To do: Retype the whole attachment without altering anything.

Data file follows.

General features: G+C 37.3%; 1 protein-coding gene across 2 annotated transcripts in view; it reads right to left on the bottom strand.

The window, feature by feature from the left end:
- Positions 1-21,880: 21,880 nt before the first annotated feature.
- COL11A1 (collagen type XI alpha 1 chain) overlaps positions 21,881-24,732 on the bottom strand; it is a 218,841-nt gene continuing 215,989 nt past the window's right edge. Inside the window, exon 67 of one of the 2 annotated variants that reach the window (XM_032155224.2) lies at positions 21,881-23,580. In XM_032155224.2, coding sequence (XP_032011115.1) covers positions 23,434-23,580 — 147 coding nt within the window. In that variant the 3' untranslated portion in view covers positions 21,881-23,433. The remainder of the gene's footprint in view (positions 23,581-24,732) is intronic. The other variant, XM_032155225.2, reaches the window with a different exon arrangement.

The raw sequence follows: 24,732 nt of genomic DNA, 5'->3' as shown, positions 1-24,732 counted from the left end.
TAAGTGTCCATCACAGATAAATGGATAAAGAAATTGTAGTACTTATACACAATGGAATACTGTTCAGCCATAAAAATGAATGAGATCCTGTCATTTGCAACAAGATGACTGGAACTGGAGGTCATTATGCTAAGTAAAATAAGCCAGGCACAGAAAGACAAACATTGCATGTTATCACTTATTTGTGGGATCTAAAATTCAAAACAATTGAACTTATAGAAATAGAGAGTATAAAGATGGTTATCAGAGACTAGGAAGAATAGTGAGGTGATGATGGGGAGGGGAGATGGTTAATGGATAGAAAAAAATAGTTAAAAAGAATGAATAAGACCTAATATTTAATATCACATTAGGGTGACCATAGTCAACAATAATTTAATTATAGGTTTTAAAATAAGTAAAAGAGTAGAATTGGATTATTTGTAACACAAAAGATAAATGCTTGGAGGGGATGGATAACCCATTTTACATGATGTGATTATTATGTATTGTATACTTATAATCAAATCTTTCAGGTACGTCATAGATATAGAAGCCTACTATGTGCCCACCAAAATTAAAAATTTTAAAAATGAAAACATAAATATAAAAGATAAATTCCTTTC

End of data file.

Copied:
General features: G+C 37.3%; 1 protein-coding gene across 2 annotated transcripts in view; it reads right to left on the bottom strand.

The window, feature by feature from the left end:
- Positions 1-21,880: 21,880 nt before the first annotated feature.
- COL11A1 (collagen type XI alpha 1 chain) overlaps positions 21,881-24,732 on the bottom strand; it is a 218,841-nt gene continuing 215,989 nt past the window's right edge. Inside the window, exon 67 of one of the 2 annotated variants that reach the window (XM_032155224.2) lies at positions 21,881-23,580. In XM_032155224.2, coding sequence (XP_032011115.1) covers positions 23,434-23,580 — 147 coding nt within the window. In that variant the 3' untranslated portion in view covers positions 21,881-23,433. The remainder of the gene's footprint in view (positions 23,581-24,732) is intronic. The other variant, XM_032155225.2, reaches the window with a different exon arrangement.

The raw sequence follows: 24,732 nt of genomic DNA, 5'->3' as shown, positions 1-24,732 counted from the left end.
TAAGTGTCCATCACAGATAAATGGATAAAGAAATTGTAGTACTTATACACAATGGAATACTGTTCAGCCATAAAAATGAATGAGATCCTGTCATTTGCAACAAGATGACTGGAACTGGAGGTCATTATGCTAAGTAAAATAAGCCAGGCACAGAAAGACAAACATTGCATGTTATCACTTATTTGTGGGATCTAAAATTCAAAACAATTGAACTTATAGAAATAGAGAGTATAAAGATGGTTATCAGAGACTAGGAAGAATAGTGAGGTGATGATGGGGAGGGGAGATGGTTAATGGATAGAAAAAAATAGTTAAAAAGAATGAATAAGACCTAATATTTAATATCACATTAGGGTGACCATAGTCAACAATAATTTAATTATAGGTTTTAAAATAAGTAAAAGAGTAGAATTGGATTATTTGTAACACAAAAGATAAATGCTTGGAGGGGATGGATAACCCATTTTACATGATGTGATTATTATGTATTGTATACTTATAATCAAATCTTTCAGGTACGTCATAGATATAGAAGCCTACTATGTGCCCACCAAAATTAAAAATTTTAAAAATGAAAACATAAATATAAAAGATAAATTCCTTTC